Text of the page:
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Regional visitors coming to Sydney to attend CSG moratorium debate

People from three regions in New South Wales will arrive in Sydney this week for the parliamentary debate on a Bill that would create a moratorium on unconventional gas across the State and protect water catchments, the Great Artesian Basin recharge and the Northern Rivers for good.

The regional representatives are using the Bill debate to push for key gas exploration licences affecting farmland and water to be bought back ahead of the Government’s 30 September deadline.

The Greens have a Bill in the Upper House to ban CSG and other unconventional gas in New South Wales. The ALP have moved amendments to that Bill to give it a chance of passing with broad political support, and it is due to be debated on Thursday this week.

If passed, the amended Bill would:

  1. Impose an immediate moratorium on all unconventional gas exploration,
  2. Create permanent no-go zones in the Northern Rivers, key drinking water catchments, recharge areas of the Great Artesian Basin, prime farmland and critical industry clusters, and
  3. Ensure key recommendations made by the Chief Scientist are implemented.

People from Fullerton Cove, north of Newcastle, from the Northern Rivers and the North West of New South Wales will travel to Sydney to watch debate on the Bill and call on the Government to cancel or buy back gas licences in inappropriate areas.

Meg Nielsen from Bentley is travelling down to Sydney to watch the Bill debate, in the hope that a broad political coalition will pass it in the Upper House and that the Government will respond by cancelling or buying back the gas licences in the Northern Rivers.

She said, “There are five gas licences covering more than a million hectares of the Northern Rivers, despite the promises from our local members that they will be bought back. We won’t rest until the region is free from the threat of invasive gasfields, and the first step is to vote for this Bill, and buy back the licences.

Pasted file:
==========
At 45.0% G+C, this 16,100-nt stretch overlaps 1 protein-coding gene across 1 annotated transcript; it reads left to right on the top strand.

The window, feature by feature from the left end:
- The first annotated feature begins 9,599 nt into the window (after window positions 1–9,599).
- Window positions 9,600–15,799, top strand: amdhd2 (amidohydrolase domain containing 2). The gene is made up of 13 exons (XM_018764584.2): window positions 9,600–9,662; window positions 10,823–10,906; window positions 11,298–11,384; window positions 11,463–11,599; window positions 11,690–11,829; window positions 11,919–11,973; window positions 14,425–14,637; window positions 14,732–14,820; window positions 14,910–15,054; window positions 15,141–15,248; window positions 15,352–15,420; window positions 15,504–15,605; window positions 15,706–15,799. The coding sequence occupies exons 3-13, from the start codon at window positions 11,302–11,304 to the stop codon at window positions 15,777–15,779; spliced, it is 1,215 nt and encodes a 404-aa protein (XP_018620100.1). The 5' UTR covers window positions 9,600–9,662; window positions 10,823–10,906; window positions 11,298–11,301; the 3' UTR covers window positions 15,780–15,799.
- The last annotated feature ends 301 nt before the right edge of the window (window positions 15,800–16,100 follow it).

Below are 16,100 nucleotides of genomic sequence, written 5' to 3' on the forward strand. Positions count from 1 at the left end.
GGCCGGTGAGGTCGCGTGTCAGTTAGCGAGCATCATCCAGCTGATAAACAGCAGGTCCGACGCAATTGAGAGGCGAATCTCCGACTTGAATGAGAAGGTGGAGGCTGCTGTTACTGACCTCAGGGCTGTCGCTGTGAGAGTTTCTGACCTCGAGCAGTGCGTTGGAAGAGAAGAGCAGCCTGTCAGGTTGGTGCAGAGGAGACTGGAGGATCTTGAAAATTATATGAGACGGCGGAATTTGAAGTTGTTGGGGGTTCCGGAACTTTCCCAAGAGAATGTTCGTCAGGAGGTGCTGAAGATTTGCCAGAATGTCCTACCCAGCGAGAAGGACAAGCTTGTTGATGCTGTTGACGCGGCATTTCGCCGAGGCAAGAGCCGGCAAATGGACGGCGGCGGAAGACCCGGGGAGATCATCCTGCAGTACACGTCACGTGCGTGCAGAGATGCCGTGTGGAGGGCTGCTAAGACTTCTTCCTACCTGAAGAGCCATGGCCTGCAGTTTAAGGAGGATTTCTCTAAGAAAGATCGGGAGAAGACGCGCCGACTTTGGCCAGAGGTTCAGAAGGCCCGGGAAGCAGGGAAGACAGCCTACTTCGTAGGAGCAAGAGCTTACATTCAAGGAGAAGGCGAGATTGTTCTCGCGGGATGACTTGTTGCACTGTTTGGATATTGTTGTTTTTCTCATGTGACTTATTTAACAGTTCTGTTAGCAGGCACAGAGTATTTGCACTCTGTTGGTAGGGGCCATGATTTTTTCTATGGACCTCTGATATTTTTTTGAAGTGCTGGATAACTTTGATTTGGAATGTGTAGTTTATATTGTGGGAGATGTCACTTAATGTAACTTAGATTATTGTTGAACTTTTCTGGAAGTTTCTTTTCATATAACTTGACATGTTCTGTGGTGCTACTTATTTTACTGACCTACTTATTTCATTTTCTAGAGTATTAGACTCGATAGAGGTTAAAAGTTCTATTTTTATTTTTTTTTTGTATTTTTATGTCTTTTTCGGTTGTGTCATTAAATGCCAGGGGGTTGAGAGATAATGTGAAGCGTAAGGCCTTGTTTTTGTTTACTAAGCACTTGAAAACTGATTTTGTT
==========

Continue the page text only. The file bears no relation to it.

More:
Lindsay Clout from Fullerton Cove, whose community successfully blockaded CSG drilling in 2012 said, “The Tomago Sand Beds supply 20% of Newcastle’s drinking water and should be protected from industrial gasfields. We want the Government to buyback the exploration licence.

Sarah Ciesiolka, a farmer from near Wee Waa said, “There are still gas exploration licences over vast tracts of North West NSW including the Liverpool Plains, Narrabri, Moree and Coonamble, widely known as some of the most important food growing areas in the State, and Santos has undertaken gas exploration in a recharge area for the Great Artesian Basin”

Georgina Woods from Lock the Gate Alliance said, “We’re excited that the broad political support for a moratorium on unconventional gas could see this Bill pass the Upper House next week. The Government will be under unprecedented pressure to protect the Pilliga, the Northern Rivers and the water catchments of Sydney, Newcastle and the Central Coast from invasive gasfields.”

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